Singer and his business partner, Edward Clark, were also pioneers in marketing. Sewing machines were expensive and buying one meant spending several months of the average family’s income.

Clark came up with the idea of installment buying: families could buy the machine by paying a few dollars a month for years until the full price was paid. An army of Singer sales agents would set up the machine when it was purchased, and call back to verify that it worked.

All these marketing efforts faced a big problem: the misogyny of the time (let us never forget where we are coming from). Comments along the lines of why would you buy a “sewing machine” when you could just marry one, or that women would have more time to “improve their intellects!”

Such prejudices fuelled doubts that women could operate these expensive machines. But Singer’s business depended on proving that they could, no matter how little respect he might have shown for women in his own life. He rented a storefront on Broadway in New York and employed young women to demonstrate how they operated his machines. They drew huge crowds. 

Singer’s ads showed women as decision-makers: 

“Sold by the manufacturer directly to the women of the family.”

They implied that women should aspire to financial independence: “Any good operator can make $1,000 a year with them!” In 1860, the New York Times wrote enthusiastically: no other invention brought “so great a relief to our mothers and daughters”. Seamstresses had found “better remuneration with less toil”.

Singer had been an actor and had a flair for staging shows, and his talent helped create the image of his machine. He wanted to persuade people that machine-sewn garments were as good, if not better, than those sewn by hand.

In the 1870s, several American companies, including Singer, realised that they could sell their machines abroad. By 1918, at the end of World War I, SINGER sewing machines were so popular that they were in every fifth home in the world.

Much of its success was due to the loyalty of its consumers. The company had nurtured that relationship ever since it began selling to private individuals.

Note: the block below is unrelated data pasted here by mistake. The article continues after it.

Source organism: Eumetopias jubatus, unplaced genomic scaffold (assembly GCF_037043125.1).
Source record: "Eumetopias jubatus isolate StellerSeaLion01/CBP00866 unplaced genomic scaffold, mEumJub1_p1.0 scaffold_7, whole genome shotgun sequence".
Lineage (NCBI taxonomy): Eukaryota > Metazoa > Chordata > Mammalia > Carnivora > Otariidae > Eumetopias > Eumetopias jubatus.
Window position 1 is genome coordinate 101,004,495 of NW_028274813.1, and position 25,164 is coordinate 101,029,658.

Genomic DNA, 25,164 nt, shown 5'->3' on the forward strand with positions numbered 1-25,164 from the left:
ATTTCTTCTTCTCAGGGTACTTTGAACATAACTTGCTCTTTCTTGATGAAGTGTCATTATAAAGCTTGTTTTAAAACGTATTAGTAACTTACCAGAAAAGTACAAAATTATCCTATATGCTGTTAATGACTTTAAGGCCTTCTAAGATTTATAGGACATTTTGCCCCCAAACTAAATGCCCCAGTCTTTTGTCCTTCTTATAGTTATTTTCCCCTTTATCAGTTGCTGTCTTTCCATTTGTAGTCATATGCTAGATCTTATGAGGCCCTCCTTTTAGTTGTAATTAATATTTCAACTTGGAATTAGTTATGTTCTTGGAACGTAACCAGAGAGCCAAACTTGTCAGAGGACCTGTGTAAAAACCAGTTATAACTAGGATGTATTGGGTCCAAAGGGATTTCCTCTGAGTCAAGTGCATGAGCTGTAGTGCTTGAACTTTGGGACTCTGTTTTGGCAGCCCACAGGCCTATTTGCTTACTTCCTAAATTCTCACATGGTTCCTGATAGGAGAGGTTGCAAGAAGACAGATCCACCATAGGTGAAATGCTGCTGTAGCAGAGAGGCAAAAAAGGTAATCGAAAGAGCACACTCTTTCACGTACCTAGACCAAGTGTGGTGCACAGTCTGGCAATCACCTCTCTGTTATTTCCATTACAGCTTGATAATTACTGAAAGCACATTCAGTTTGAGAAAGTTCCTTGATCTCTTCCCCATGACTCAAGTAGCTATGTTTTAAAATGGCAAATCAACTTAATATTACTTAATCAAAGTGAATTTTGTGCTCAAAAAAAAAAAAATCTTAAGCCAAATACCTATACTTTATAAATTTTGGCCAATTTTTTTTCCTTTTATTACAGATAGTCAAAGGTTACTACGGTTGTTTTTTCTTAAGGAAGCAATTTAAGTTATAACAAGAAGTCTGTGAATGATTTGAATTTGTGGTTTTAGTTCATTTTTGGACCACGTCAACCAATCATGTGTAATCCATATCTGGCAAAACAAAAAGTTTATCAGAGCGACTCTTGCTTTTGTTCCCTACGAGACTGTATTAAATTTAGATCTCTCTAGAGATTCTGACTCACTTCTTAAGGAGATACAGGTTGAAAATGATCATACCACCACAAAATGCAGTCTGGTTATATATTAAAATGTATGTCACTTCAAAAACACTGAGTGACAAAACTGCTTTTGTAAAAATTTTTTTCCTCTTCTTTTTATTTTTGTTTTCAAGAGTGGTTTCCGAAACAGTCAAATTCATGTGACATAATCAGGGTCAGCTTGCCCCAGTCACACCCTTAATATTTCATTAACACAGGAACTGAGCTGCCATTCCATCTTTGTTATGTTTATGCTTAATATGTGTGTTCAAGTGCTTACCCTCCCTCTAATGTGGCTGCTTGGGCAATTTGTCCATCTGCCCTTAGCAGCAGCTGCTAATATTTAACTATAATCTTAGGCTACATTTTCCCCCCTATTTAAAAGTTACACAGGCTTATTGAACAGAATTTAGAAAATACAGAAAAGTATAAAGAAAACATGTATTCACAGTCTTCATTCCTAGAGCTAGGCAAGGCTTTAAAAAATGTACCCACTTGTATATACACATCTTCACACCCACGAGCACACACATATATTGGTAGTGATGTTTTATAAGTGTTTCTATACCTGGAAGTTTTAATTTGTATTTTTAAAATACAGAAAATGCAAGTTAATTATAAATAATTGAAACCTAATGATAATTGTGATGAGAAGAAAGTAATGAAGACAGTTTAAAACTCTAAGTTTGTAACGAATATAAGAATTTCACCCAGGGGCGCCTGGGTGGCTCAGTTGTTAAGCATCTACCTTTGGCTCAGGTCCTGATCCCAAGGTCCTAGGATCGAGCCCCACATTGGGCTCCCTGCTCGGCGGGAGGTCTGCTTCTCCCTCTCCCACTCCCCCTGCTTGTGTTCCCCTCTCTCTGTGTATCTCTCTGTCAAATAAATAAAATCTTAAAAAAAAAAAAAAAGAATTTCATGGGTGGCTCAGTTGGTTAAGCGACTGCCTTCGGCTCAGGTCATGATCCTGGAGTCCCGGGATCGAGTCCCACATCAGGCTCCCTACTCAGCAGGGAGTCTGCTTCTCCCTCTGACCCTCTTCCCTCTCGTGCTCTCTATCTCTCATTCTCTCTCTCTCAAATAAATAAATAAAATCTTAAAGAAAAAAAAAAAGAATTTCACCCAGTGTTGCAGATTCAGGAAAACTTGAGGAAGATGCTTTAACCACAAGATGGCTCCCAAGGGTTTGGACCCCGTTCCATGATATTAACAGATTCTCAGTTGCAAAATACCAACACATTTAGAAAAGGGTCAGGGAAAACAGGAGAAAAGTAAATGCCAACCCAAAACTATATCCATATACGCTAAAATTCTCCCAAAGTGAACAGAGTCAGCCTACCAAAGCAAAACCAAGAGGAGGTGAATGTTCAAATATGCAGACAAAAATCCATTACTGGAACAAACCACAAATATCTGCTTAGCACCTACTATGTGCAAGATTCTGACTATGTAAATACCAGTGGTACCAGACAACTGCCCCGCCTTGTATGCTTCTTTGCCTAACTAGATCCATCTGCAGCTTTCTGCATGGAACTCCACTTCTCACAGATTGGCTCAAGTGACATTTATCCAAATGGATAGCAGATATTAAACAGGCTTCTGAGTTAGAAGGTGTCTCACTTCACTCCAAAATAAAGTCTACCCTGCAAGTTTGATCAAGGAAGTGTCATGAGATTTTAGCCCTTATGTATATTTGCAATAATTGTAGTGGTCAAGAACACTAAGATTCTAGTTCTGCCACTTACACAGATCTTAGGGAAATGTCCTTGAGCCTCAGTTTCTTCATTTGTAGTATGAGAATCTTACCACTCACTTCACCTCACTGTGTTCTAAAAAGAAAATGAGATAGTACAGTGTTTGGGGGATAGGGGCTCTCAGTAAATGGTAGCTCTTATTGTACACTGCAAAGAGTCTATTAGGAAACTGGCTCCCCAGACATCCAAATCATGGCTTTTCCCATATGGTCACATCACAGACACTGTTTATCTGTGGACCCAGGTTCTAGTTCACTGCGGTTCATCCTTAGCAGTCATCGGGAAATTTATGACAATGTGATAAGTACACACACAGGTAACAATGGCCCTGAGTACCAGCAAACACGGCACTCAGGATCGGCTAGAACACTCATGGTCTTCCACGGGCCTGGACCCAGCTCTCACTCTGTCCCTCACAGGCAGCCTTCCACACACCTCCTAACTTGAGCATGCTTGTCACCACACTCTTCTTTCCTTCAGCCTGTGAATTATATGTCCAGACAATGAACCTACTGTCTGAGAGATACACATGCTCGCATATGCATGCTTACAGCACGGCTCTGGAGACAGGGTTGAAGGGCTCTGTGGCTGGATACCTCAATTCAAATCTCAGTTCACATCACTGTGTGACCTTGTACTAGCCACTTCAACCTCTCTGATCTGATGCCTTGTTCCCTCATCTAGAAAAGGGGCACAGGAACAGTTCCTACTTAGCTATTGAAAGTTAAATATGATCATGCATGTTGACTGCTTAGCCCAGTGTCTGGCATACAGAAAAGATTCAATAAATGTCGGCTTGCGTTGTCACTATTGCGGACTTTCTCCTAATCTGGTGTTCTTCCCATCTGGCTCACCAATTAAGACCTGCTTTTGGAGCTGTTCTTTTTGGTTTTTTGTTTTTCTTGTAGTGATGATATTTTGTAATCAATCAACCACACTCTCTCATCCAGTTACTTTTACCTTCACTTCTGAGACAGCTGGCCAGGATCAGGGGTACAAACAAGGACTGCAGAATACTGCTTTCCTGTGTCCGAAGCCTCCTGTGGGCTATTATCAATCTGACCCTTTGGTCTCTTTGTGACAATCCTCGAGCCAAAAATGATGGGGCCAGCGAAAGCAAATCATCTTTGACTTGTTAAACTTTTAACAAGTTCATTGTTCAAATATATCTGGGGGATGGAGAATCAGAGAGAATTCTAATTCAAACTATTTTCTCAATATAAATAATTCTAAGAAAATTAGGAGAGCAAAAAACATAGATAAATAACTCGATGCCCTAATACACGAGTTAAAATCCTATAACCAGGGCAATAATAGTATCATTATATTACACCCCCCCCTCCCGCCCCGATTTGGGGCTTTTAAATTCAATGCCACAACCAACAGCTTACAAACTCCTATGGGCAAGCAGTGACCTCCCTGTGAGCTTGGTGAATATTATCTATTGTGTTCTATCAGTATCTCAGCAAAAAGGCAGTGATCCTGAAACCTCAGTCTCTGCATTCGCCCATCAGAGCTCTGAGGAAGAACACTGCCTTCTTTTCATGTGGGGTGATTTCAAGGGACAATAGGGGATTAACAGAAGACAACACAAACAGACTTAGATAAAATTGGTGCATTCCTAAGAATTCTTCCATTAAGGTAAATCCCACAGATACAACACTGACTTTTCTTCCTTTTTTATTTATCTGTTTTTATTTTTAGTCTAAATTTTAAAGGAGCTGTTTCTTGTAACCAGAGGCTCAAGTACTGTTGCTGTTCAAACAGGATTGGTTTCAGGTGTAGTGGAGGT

The truth is that few machines have been as treasured in homes around the world, passed down from generation to generation, evoking memories and inspiring dreams as the SINGER sewing machine. It is also one of the best-selling products in history.

Initially, the company approached factories, thinking that when they heard that they could make a hat or coat in two days instead of two weeks with the machine, they would buy it. And so they did: they ordered dozens, hundreds, sometimes thousands.

Moreover, its use extended beyond the manufacture of clothing. By altering the shape of parts of the machine, it could be used to make everything from shoes and gloves to books. In fact, there are still bookbinders using them today, and they are not new models, but the same machines they bought decades ago.

The SINGER sewing machines produced in the early 20th century were designed with precision and artistic flair. Constructed from cast iron and a combination of alloys, they were built to last. They were virtually indestructible and were decorated with gold leaf.

In the first year, sales rose from 5,000 to 25,000 machines and each year after that the number doubled.

It was a machine that had a place in every home, according to the company.

It is often said that this or that product changed people’s lives. This is one such case. To give us an idea, business historian Andrew Godley, tells us that, according to “diaries kept by housewives in the US in the 1860s and 1870s, they spent the equivalent of two days a week making or repairing clothes, sewing by hand and other associated tasks”.